Light Summer Trifle
- 10 minutes
- 10 minutes
- Energy 810kJ
- Protein 4.9g
- Fat (total) 4.4g
- Fat - saturated 2.5g
- Carbohydrate 32.8g
- Fibre 2.2g
- Sodium 90mg
- ½ cup (125ml) water
- 1 tablespoon caster (superfine) sugar
- 1 peppermint tea bag
- ¾ teaspoon powdered gelatine
- ⅔ cup (160ml) pineapple juice
- 200g (7-ounce) piece peeled, cored, fresh pineapple, sliced thinly into 4 pieces
- 70g (2½ ounces) store-bought un-iced sponge cake, cut into 2cm (¾-inch) cubes
- 2 tablespoons pineapple juice, extra
- ⅔ cup (160ml) reduced-fat thick vanilla custard
- ¼ cup (60ml) extra-light thickened (heavy) cream
- ¼ cup (50g) finely chopped mango
- 1 passionfruit
- 1 tablespoon micro mint or micro basil
- Combine the water, sugar and tea bag in a small saucepan, bring to the boil. Remove from heat. Remove tea bag. Sprinkle gelatine over tea mixture; whisking quickly with a fork to dissolve. Stir in pineapple juice. Pour mixture into 4 x 1-cup (250ml) serving glasses. Refrigerate for two hours or until jelly sets.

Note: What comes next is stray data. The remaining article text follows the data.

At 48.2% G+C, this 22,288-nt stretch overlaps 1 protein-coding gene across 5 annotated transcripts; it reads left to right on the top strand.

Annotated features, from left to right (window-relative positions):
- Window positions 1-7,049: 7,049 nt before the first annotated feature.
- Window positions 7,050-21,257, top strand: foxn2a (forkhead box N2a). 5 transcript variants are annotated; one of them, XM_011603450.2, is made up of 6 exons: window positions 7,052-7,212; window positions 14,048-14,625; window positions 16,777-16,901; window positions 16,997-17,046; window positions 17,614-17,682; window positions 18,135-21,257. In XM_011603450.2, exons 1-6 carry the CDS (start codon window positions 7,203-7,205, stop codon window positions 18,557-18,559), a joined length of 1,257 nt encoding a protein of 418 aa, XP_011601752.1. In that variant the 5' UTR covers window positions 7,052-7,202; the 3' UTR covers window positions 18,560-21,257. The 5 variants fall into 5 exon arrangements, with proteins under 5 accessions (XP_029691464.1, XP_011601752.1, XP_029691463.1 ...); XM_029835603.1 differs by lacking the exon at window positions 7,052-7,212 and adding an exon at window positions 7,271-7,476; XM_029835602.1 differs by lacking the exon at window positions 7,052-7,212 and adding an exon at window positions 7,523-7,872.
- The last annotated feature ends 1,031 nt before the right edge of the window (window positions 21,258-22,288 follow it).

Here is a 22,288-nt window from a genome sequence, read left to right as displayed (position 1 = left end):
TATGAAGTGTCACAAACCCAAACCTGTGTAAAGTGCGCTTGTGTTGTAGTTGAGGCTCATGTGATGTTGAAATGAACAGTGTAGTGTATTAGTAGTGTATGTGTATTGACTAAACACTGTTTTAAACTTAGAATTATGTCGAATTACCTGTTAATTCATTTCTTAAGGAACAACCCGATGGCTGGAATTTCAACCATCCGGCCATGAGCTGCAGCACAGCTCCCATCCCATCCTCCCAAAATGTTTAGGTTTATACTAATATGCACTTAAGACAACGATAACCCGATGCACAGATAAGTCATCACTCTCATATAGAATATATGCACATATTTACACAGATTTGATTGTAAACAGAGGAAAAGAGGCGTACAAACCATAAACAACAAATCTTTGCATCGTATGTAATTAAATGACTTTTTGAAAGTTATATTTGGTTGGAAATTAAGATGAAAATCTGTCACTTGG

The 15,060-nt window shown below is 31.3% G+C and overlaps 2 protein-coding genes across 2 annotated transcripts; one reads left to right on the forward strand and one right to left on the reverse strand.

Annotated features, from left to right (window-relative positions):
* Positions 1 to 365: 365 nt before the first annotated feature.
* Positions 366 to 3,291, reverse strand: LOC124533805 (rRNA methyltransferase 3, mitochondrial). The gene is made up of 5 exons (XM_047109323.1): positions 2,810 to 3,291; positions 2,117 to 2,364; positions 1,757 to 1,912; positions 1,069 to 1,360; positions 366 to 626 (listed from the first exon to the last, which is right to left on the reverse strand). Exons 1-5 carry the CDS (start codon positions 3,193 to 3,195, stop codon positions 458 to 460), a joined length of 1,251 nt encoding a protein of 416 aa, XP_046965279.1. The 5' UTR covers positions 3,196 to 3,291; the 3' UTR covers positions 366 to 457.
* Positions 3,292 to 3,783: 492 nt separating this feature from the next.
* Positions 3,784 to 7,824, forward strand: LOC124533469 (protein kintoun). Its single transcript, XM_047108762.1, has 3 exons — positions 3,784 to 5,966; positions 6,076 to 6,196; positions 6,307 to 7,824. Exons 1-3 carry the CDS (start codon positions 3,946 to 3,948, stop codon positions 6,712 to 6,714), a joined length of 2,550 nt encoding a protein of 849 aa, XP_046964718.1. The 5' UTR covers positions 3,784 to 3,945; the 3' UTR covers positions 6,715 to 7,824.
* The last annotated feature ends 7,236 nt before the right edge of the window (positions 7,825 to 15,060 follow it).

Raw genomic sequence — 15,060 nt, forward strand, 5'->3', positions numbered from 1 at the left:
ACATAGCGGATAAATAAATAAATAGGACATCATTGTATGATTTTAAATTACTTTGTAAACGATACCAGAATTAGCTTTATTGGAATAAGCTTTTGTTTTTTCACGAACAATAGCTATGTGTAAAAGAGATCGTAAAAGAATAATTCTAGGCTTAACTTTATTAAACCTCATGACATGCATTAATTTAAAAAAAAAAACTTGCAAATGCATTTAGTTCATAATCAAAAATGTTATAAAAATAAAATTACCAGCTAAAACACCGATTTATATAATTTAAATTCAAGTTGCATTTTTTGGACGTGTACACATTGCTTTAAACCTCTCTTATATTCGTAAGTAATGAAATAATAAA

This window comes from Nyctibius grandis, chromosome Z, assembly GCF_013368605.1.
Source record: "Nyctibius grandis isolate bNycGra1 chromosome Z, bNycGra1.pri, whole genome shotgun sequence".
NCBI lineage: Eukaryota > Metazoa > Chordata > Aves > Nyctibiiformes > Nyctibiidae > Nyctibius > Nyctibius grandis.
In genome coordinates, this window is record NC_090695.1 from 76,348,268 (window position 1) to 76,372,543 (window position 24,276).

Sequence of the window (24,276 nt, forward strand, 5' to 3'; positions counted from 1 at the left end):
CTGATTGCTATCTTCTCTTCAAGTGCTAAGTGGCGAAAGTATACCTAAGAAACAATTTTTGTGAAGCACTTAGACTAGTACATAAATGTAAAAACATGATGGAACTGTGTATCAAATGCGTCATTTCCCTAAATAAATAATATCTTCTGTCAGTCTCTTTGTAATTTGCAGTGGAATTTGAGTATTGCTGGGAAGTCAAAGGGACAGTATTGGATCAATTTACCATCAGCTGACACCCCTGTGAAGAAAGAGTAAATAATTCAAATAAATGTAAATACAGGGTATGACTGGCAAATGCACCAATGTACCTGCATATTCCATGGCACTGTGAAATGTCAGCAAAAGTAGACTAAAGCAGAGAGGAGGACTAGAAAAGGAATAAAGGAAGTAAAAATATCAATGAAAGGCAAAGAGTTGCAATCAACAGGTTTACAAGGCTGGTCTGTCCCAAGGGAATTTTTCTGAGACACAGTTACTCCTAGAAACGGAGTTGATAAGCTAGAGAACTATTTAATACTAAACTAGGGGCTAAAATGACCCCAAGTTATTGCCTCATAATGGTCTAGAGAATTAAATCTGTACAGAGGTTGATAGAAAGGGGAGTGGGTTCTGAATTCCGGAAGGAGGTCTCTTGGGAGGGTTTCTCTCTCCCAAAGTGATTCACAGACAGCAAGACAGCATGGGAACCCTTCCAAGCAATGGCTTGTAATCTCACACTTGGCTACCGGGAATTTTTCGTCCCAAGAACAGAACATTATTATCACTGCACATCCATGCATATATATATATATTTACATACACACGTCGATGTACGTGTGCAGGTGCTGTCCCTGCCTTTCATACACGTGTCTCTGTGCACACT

- Cook pineapple on a heated grill plate (or grill or barbecue) over high heat for 30 seconds or until light grill marks appear. Cut each slice into wedges.
- Divide sponge pieces among glasses; drizzle with extra pineapple juice. Pour custard and cream evenly into glasses. Top with equal amounts of pineapple, mango and passionfruit. Garnish with mint to serve.
Dietitian Notes / Recipe Tips
The trifle can be made up to two days ahead. Store, covered in the refrigerator. Try swapping papaya for the mango.
Image and recipe from The Australian Women’s Weekly, Diabetes, Food For Life by arrangement Bauer Books, a division Bauer Media Australia. Copyright © 2017
Disclaimer: The above recipe meets Diabetes NSW & ACT nutrient criteria. However, the opinions expressed in The Australian Women’s Weekly, Diabetes, Food For Life do not necessarily reflect the views of Diabetes NSW & ACT.
Please note the serving size listed is to be used as a guide only. Consider your own individual nutrient and carbohydrate requirements and adjust the serving size as needed. If you are unsure of your requirements consult an Accredited Practising Dietitian (APD) for individualised advice.